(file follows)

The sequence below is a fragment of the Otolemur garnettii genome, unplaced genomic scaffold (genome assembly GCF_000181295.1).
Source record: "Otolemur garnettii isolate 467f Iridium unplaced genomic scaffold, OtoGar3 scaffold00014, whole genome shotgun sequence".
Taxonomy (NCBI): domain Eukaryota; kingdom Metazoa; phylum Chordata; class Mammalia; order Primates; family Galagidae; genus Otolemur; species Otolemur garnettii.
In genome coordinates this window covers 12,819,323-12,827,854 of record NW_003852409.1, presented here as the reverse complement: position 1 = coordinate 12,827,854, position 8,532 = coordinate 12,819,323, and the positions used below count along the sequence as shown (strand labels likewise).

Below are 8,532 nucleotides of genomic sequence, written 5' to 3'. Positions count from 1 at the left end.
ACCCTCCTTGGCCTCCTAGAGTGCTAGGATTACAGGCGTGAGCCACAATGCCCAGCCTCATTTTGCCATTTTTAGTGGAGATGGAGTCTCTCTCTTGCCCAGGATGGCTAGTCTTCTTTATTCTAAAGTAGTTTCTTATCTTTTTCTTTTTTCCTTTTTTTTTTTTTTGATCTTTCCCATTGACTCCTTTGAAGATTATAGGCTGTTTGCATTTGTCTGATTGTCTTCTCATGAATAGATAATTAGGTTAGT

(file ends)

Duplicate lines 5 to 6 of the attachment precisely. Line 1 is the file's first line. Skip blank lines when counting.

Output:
Below are 8,532 nucleotides of genomic sequence, written 5' to 3'. Positions count from 1 at the left end.
ACCCTCCTTGGCCTCCTAGAGTGCTAGGATTACAGGCGTGAGCCACAATGCCCAGCCTCATTTTGCCATTTTTAGTGGAGATGGAGTCTCTCTCTTGCCCAGGATGGCTAGTCTTCTTTATTCTAAAGTAGTTTCTTATCTTTTTCTTTTTTCCTTTTTTTTTTTTTTGATCTTTCCCATTGACTCCTTTGAAGATTATAGGCTGTTTGCATTTGTCTGATTGTCTTCTCATGAATAGATAATTAGGTTAGT